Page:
#include 
int number = 0;

namespace outer {
  int number = 1;
  namespace inner_one {
    int number = 2;
  }
  namespace inner_two {
    int number = 3;
  }
}

int main() {
  using namespace outer;
  std::cout << number;
  return 0;
}

If you do this, you may be surprised when you try to compile the program to see the same error you were seeing before. It made no difference. This means, then, that the members of the referred namespaces are not being placed in the current scope, but if they don’t go into the current scope, where do they go? As I said before, they go into the namespace share between the referred namespace and the current scope.

The Global Namespace

Lets take a break from the examples, and talk about the global namespace. Everything in C++ is in a namespace, even if you don’t explicitly put it there. If you don’t specify a namespace, things go into the global namepsace, which is referred to as ::. This means that the fully qualified name of the variable defined in the global scope (int number = 0) is ::number.

In our previous example, the closest shared namespace between the referred namespace and the current scope is the global namespace, so all the members of the referred namespace go into the global namespace, but in the global namespace there is already a variable named number, thus the conflict of ambiguity.

But, how do we know that everything in fact goes into the closest namespace rather than the global namepsace all the time? We can prove that quite easily:


#include 
int number = 0;

namespace outer {
  int number = 1;
  namespace inner_one {
    int number = 2;
  }
  namespace inner_two {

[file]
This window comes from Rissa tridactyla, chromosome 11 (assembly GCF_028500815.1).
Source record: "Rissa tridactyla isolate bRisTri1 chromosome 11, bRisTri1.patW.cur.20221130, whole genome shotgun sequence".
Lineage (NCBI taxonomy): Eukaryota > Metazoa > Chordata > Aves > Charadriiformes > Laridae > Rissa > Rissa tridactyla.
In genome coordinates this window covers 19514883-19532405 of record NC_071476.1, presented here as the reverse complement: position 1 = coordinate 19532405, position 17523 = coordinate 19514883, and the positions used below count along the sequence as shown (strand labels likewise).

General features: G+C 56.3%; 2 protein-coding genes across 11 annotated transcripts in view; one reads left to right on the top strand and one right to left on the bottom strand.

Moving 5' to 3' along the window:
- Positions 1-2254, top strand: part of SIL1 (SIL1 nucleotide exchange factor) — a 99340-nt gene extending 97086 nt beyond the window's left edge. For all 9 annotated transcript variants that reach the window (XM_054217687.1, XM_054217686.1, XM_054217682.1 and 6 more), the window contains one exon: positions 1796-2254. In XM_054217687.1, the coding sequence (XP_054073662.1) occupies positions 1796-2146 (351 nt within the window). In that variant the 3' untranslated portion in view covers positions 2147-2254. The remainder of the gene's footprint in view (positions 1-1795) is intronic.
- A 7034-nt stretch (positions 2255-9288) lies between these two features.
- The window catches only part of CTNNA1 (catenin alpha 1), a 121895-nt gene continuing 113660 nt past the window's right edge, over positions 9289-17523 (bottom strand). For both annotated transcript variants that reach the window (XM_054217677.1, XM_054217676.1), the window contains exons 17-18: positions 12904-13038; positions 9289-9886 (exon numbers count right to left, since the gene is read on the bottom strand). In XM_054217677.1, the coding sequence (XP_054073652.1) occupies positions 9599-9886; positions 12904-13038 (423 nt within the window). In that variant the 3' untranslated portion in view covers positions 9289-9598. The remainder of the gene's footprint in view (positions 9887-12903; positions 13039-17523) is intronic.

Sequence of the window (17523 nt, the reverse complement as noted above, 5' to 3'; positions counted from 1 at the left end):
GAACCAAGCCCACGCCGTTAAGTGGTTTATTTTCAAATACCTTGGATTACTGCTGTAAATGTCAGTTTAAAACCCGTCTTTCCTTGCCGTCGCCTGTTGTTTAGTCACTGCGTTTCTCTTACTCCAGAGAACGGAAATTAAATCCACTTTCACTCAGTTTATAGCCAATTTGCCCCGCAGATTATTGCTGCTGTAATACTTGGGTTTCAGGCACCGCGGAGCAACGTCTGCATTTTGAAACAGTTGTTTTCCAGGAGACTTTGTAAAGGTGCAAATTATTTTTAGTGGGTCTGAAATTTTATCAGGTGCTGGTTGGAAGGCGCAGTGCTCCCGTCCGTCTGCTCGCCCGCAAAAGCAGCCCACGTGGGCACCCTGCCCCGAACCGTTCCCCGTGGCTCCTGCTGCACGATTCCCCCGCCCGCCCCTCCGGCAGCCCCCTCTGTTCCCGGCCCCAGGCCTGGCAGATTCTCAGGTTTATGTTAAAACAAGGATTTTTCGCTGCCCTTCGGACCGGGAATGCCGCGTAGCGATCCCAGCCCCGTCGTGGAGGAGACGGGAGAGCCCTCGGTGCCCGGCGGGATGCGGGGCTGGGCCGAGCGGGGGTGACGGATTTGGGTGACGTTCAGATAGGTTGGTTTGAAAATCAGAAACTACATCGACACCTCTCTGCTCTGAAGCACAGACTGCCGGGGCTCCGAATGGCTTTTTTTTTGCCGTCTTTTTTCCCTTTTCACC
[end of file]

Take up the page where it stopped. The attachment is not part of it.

int func() {
      using namespace inner_one;
      return number;
    }
  }
}

int main() {
  std::cout << outer::inner_two::func();
  return 0;
}

Here we have created a function in inner_two. We also removed the variable declaration, otherwise name lookup would find that variable first, and use it without giving us a chance to get to the ambiguous definitions.

If you try to compile this program you will see the same ambiguity problem, but this time the candidates are different: outer::number and outer::inner_one::number. This effectively demonstrates that the members of the referred namespace were placed in outer, which is the closest share namespace, rather than in the global space.

Getting Real

Why do conceptual things like this matter? Well, it all comes down to understanding of the language. The better you understand a language, the better prepared you are to write programs that have lesser chances of doing unexpected things. There are real life problems that derive from a poor understanding of the features of a language, and these are some of the worst kind of problems, because if you don’t understand how something works, you could be thinking that it works in a different way, and this will make it really hard to fix bugs because you cannot see why something is not working.

This is not just trivia knowledge. In fact, chances are no one will ever ask you to explain what a using directive does or how it works. This is knowledge that will prevent you from making mistakes. Knowing where to put something, like a using directive or a variable declaration within your code is essential in order to create good programs.

Next time, we will take a look at using declarations, how they work, and why you may want to use them in favor of using directive in some instances.